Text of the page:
On late Friday afternoon I went to hear two speakers brought in by the Boise State Group for Early Modern Studies. Both speakers had wonderful presentations about how knowledge was made public in the 17thcentury. They both had really great images on Power Point to go with their talks. I found myself smiling and thinking how much their presentations would be enhanced if the images were 3D or more interactive.
I was intrigued by all of the readings this week. I started with The Beginning of the Road article. The story of bridging one person’s life-long interest and information gathering with another’s technology expertise was inspiring. Of course, Hawkins and Bailey are on the grand side of the scale in terms of resources, but our projects with our mobile devices are a start. I’m not as old as Hawkins, but I share some of his sense that there is a lot of story collecting to do and the people with those stories won’t be around forever.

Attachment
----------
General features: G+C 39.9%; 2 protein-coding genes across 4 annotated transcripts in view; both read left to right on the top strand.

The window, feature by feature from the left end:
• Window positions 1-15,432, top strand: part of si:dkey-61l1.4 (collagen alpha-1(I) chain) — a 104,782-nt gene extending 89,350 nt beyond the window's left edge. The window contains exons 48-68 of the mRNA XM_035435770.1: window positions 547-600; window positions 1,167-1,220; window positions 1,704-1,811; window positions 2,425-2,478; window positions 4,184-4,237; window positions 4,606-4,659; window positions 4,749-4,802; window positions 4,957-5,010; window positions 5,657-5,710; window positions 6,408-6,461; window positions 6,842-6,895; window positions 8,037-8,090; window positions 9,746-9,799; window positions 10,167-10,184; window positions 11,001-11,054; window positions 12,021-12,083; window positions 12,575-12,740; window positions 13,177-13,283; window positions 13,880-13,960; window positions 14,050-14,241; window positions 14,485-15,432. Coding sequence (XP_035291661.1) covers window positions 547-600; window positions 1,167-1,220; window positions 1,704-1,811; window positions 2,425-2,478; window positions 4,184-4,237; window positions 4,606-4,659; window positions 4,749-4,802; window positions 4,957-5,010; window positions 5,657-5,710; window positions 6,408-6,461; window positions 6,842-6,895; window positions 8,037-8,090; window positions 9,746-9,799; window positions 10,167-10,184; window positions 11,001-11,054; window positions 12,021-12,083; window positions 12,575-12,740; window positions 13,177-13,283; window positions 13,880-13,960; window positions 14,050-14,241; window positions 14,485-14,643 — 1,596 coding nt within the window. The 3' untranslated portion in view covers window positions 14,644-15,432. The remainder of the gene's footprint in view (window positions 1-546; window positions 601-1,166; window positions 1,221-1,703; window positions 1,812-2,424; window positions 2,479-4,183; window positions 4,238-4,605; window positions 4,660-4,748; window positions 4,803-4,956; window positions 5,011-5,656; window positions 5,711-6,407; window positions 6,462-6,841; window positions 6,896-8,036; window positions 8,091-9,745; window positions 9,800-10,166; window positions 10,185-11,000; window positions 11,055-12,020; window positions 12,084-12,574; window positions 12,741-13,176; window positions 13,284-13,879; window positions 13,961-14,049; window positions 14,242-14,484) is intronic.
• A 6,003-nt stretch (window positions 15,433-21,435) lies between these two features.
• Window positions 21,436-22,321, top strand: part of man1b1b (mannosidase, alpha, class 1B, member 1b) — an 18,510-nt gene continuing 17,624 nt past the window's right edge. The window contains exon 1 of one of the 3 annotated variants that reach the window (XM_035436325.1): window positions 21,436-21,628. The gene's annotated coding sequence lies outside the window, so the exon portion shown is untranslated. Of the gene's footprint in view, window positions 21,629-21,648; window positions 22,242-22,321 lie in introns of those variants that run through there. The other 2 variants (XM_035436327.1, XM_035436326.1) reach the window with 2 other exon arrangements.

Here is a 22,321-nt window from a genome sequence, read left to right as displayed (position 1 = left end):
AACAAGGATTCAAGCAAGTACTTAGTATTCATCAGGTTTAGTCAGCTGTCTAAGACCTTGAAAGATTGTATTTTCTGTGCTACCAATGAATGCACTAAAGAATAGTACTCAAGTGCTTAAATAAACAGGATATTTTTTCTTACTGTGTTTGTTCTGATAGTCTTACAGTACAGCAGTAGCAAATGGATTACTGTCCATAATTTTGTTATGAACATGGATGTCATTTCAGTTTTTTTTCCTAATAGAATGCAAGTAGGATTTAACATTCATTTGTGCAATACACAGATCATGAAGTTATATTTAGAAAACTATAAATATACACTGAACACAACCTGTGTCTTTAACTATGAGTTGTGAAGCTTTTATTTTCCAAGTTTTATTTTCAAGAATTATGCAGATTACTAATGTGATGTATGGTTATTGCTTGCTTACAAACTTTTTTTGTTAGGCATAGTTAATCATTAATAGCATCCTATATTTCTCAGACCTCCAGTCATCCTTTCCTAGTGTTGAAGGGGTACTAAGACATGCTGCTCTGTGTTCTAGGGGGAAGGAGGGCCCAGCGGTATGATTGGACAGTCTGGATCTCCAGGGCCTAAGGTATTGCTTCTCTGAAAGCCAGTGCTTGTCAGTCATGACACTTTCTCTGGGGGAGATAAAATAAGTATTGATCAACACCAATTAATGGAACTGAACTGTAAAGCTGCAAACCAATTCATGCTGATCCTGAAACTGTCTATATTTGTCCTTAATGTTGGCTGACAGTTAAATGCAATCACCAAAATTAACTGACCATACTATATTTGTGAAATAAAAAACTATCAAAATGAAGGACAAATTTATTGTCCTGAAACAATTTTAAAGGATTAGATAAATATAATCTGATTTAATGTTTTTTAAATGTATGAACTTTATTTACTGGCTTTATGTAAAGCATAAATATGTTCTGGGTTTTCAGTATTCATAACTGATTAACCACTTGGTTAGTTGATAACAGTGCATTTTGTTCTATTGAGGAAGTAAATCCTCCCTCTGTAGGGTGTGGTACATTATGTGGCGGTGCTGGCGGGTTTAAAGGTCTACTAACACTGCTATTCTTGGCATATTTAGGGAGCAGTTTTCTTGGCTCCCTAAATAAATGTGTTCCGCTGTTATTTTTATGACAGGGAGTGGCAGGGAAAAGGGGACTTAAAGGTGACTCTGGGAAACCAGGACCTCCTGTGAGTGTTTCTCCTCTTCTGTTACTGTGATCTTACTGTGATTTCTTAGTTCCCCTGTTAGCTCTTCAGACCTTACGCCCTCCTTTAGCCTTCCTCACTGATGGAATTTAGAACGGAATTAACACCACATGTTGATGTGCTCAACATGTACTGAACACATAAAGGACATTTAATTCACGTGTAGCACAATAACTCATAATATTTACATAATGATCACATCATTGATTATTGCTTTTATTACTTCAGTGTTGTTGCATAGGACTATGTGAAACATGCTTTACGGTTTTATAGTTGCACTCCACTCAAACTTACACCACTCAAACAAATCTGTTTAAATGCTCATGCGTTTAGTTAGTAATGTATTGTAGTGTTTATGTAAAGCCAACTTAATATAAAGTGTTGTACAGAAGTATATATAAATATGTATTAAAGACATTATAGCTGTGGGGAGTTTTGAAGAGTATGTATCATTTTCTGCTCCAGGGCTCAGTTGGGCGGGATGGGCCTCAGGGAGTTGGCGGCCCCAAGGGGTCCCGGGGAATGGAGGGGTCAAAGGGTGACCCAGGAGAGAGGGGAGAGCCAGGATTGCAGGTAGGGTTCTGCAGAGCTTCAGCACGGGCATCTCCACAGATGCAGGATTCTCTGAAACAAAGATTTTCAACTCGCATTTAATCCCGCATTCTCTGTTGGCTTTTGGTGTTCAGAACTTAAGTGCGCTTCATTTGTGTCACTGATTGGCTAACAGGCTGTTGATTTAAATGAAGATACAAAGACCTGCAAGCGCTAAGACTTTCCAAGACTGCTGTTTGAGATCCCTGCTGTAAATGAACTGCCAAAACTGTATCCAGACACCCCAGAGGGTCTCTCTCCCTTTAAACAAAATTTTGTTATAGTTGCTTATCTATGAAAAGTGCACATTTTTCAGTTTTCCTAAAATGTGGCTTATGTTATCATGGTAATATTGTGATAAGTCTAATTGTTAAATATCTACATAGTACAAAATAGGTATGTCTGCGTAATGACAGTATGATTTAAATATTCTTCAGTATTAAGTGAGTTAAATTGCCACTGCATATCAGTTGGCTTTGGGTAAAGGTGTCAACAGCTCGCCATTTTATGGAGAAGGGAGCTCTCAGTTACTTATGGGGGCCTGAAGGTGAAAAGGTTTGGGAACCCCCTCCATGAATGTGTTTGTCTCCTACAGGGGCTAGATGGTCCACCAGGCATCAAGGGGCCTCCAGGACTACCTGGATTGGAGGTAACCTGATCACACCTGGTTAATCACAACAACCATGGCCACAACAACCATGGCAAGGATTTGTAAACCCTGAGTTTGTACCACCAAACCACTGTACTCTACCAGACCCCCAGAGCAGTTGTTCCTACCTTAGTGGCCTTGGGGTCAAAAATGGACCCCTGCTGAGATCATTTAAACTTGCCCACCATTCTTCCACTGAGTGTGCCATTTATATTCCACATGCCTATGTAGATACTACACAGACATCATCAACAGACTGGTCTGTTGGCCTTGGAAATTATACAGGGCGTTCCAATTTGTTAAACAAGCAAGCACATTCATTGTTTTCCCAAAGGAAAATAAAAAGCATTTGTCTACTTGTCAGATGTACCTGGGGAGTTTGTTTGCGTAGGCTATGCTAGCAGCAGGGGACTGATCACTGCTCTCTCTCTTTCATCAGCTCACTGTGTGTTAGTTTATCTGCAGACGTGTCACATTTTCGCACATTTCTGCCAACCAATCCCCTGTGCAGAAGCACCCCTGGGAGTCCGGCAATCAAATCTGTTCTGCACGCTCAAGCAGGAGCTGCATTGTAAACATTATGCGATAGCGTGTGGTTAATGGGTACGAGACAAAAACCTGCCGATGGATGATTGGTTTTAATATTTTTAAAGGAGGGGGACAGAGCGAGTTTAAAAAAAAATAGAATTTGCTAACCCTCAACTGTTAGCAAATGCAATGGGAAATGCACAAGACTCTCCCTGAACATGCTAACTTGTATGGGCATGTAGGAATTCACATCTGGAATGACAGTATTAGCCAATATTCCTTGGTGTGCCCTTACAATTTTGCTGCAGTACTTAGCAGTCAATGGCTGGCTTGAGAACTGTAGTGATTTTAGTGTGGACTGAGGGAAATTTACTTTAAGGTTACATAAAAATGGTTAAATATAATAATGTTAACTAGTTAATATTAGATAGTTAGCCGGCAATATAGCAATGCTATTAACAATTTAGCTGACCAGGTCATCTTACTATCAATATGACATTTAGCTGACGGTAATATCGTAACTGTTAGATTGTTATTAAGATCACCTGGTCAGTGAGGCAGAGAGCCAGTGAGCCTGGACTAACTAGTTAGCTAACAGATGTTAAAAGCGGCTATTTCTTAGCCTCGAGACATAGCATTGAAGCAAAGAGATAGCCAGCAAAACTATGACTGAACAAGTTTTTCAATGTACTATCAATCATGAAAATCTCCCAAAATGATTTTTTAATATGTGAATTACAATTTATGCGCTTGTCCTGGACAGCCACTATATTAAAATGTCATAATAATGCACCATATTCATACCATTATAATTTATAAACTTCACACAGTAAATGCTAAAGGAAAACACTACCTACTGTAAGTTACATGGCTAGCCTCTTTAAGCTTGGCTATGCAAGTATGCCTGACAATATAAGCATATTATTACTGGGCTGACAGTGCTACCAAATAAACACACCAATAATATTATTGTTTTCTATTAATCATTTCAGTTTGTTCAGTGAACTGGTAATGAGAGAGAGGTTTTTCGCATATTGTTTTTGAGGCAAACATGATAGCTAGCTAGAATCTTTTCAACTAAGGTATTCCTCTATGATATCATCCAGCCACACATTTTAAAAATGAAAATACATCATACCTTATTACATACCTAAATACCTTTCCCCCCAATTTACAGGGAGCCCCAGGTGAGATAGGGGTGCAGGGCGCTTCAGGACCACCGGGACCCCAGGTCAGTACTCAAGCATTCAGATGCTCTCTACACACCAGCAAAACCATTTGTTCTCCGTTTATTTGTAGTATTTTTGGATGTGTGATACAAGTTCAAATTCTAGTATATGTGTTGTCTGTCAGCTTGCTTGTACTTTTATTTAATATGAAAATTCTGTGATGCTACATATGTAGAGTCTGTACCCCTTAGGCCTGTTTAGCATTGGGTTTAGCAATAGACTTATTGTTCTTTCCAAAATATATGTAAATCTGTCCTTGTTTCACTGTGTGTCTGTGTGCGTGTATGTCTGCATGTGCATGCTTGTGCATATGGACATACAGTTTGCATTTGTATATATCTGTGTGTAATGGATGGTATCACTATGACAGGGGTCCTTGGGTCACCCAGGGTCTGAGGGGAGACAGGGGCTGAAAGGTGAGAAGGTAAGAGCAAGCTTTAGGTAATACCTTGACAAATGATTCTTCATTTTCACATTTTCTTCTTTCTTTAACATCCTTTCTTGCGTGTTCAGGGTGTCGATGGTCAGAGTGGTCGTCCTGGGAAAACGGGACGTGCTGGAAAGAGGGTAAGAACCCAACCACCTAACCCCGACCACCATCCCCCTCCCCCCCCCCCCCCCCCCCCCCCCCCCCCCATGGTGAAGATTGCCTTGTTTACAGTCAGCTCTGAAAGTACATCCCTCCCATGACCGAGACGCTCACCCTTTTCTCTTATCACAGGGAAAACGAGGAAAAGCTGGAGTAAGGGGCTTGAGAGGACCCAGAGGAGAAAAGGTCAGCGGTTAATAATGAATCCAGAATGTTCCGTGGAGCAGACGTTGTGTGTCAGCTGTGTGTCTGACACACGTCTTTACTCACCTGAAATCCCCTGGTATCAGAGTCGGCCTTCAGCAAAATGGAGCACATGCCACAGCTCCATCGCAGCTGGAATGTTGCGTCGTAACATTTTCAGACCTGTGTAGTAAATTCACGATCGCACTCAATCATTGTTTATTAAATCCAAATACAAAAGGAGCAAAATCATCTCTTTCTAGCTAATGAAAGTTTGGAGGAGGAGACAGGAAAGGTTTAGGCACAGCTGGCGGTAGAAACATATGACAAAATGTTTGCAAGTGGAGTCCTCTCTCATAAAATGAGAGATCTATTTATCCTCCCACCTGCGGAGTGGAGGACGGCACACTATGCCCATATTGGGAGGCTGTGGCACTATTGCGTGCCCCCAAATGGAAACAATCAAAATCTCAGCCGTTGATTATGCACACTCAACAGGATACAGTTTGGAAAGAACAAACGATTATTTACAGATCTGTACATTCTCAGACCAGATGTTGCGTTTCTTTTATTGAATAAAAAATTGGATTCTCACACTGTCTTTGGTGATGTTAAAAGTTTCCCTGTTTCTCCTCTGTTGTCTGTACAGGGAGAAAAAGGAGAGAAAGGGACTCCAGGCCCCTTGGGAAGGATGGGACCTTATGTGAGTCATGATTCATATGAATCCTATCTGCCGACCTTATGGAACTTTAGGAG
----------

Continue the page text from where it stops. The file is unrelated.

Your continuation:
The Shaping the West Project brought to mind a book I read recently called Wondrous Contrivances: Technology at the Threshold by Merritt Ierley. The author looked into how the telegraph, telephone, rail travel, bicycles and the automobile, etc. impacted and changed people’s sense of time. I’ve also been streaming on Netflix a newish BBC television series Downton Abbey thathas shown how the automobile and telephone changed the lives of the people in a small town in pre-WWI England. I spent a lot of time looking around the site for the Center for History and New Media. Under the “research” tab I got caught up wanting to read the whole selection Digital History: A Guide to Gathering, Preserving, and Presenting the Past on the Web because it started out with a great explanation of pros and cons of digital media. I stopped at the end of the introduction and realized I have to work on not getting so sucked in when I’m supposedly browsing. Then I jumped to the “exhibitions” tab and wandered around The Lost Museum, for way too long, which recreates P.T. Barnum’s museum in New York City that was lost in a fire in the 1800s.